Plaintiffs have not challenged the right of the county to undertake contract zoning, but does challenge the provisions of the particular contract. Heretofore, contract or conditional zoning has been judicially sanctioned in instances not involving uses of land or buildings within a particular zone. This court in Scrutton v. County of Sacramento (1969) 275 Cal.App.2d 412, at 417-418, 79 Cal.Rptr. 872, at 876, stated, “County zoning regulations are a manifestation of the local police power conferred by article XI, section 11, of the State Constitution, not an exercise of authority delegated by statute. (Citations.) In their intrinsic character and by express declaration the state laws on county and city zoning are designed as standardizing limitations over local zoning practices, not as specific grants of authority to legislate. The state statutes' silence on conditional rezoning is not a denial of power to pursue that practice. The practice must find its own justification as an appropriate exercise of the local police power. (Fns. deleted.)

“So-called ‘Euclidean’ zoning divides the community into homogeneous land use zones. Individual parcels may often be allowed a justified escape from this rigid grouping without detriment to zoning objectives. . . . California elucidations of the local police power recognize that other kinds of application for change in regulated land use may be granted subject to the landowner's compliance with reasonable conditions. The power to impose such conditions has been upheld in connection with the approval of subdivisions [citations]; with the grant of building permits [citations]; and with the grant of zoning variances [citations]. The power to impose conditions on rezoning furthers the well-being of landowners generally, promotes community development and serves the general welfare.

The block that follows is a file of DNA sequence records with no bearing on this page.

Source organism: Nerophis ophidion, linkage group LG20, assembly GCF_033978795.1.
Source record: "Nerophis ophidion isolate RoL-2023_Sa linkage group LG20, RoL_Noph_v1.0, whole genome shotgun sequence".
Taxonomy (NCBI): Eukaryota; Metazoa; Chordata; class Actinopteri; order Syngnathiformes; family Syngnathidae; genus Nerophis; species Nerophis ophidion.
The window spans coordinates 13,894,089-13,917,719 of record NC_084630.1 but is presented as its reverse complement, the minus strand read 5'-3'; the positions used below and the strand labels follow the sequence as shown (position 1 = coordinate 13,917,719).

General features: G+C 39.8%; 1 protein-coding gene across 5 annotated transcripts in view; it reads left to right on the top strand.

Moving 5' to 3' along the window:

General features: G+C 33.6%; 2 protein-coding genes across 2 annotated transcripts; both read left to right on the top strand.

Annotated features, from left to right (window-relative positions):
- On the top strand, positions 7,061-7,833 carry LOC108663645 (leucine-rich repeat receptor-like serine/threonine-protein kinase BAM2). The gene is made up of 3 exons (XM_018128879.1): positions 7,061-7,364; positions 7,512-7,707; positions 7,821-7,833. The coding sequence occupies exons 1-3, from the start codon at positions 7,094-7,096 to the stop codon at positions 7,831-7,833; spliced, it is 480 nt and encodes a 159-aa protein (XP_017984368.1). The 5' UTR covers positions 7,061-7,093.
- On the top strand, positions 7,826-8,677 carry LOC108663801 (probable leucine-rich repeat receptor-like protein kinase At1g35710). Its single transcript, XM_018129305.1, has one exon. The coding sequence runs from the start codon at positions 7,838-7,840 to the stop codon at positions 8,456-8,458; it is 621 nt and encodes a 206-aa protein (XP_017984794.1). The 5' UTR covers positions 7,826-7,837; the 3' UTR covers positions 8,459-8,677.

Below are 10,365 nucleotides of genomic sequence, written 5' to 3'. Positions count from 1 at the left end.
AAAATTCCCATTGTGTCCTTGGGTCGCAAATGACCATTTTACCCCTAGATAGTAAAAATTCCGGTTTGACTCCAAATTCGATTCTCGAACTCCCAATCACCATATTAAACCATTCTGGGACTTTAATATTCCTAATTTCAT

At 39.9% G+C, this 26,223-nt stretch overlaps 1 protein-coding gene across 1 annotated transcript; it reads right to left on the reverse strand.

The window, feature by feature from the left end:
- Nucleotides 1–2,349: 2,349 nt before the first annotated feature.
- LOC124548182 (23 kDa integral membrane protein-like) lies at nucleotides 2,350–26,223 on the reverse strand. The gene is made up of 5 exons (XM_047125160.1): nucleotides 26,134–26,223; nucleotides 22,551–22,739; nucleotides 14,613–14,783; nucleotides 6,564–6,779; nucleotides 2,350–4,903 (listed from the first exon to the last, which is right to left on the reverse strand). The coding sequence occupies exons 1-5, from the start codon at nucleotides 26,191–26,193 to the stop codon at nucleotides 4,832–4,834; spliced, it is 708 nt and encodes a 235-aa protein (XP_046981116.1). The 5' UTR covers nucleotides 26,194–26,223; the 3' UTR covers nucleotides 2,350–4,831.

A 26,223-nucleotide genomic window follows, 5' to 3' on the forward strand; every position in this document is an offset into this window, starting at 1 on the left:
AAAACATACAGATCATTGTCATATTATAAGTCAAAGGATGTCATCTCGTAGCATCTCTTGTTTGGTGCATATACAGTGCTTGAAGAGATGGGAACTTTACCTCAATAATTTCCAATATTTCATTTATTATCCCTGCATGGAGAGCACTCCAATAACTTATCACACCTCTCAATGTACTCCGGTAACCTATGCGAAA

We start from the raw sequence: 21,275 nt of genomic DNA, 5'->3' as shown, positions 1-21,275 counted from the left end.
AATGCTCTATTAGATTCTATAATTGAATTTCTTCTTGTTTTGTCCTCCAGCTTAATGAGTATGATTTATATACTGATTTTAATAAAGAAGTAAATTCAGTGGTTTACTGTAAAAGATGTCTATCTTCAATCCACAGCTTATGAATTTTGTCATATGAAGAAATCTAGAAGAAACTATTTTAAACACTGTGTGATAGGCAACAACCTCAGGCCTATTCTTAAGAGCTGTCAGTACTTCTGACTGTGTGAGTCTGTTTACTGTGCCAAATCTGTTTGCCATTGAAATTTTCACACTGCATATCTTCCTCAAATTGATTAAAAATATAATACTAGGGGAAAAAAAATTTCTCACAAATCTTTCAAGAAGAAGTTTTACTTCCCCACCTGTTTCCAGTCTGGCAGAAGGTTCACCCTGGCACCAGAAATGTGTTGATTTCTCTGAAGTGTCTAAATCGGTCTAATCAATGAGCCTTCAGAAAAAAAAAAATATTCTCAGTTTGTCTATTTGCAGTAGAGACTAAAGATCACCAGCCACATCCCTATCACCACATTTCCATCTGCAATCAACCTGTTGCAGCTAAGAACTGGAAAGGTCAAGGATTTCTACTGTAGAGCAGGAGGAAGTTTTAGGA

“ . . . The same police power which supports the imposition of reasonable conditions upon other kinds of change in land use sustains the power of California counties to engage in ‘conditional rezoning.’ ”

In Scrutton, the court was dealing with the imposition of a condition not affecting the property's use but did require as a condition of zoning that the property owner install street improvements in order to achieve the classification change. Specifically involved was section 23 H of the county's basic zoning ordinance which provided, “The Board of Supervisors may impose conditions to the zoning reclassification of property where it finds that said conditions must be imposed so as not to create problems inimical to the public health, safety and general welfare of the County of Sacramento.” The Scrutton court at pages 418-419, 79 Cal.Rptr. at page 877, stated, “Government Code section 65852, supra, aims at the general objective of uniform land use within each land zone. Conceivably, a condition evolved under section 23(H) of the county ordinance might illegally broaden or narrow permissible land uses in violation of the state law's uniformity standard. (Citation.) Alternatively, section 23(H) may be utilized to impose conditions in no way affecting the property's availability for uses identical with those of other property in the same zoning classification. Conditional zoning which does not affect the property's use does not violate the uniformity objective. The latter alternative characterizes the present case. The conditions imposed by the county would not prevent Mrs. Scrutton from using her property for all purposes within the multiple residential classification.”